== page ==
A classic you might not have picked up before, our Read of the Week, Don Quixote, considers what it us to believe in an ideal.
This week’s book in the spotlight comes from Merseycare Reader in Residence, Selina.
“For neither good nor evil can last for ever; and so it follows that as evil has lasted a long time, good must now be close at hand.” – Miguel de Cervantes, Don Quixote
Although it was written over 400 years ago the language of Don Quixote is thoroughly accessible to the modern day reader; in fact at times it is hard to believe we are reading a novel written at the beginning of the 17th Century.
Cervantes’ novel is a homage to reading, readers and story-telling. It tells the story of an unlikely hero, Don Quixote – an impoverished country gentleman – whose excessive reading of chivalric literature leads him to neglect himself, to the point that his mental health suffers. In this altered state he decides to put the world to rights, setting out on a journey as a Knight errant.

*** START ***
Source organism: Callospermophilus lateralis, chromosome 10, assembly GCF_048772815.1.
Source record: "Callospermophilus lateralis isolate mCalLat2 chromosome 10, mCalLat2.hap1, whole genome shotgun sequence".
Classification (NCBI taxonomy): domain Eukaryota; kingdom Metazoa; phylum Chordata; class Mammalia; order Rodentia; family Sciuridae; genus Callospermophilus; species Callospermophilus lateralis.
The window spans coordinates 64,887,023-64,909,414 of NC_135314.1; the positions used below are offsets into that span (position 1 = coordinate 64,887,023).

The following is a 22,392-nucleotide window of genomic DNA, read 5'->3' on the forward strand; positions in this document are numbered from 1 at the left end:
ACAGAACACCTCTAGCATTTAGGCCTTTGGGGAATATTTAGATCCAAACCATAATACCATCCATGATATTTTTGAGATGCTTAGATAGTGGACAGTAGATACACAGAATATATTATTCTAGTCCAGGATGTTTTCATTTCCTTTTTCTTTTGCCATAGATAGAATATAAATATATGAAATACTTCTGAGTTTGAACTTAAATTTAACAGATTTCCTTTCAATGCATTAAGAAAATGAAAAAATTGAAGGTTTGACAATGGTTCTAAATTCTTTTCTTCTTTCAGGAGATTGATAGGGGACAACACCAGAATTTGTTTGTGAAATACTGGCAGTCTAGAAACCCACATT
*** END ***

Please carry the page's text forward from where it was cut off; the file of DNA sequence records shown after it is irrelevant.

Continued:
It is a fantastical, complex and sophisticated story which has endured over four centuries as it continues to speak to us readers on a very real and human level about what it is to believe in an ideal.
“It is one thing to write as poet and another to write as a historian: the poet can recount or sing about things not as they were, but as they should have been, and the historian must write about them not as they should have been, but as they were, without adding or subtracting anything from the truth.” – Miguel de Cervantes, Don Quixote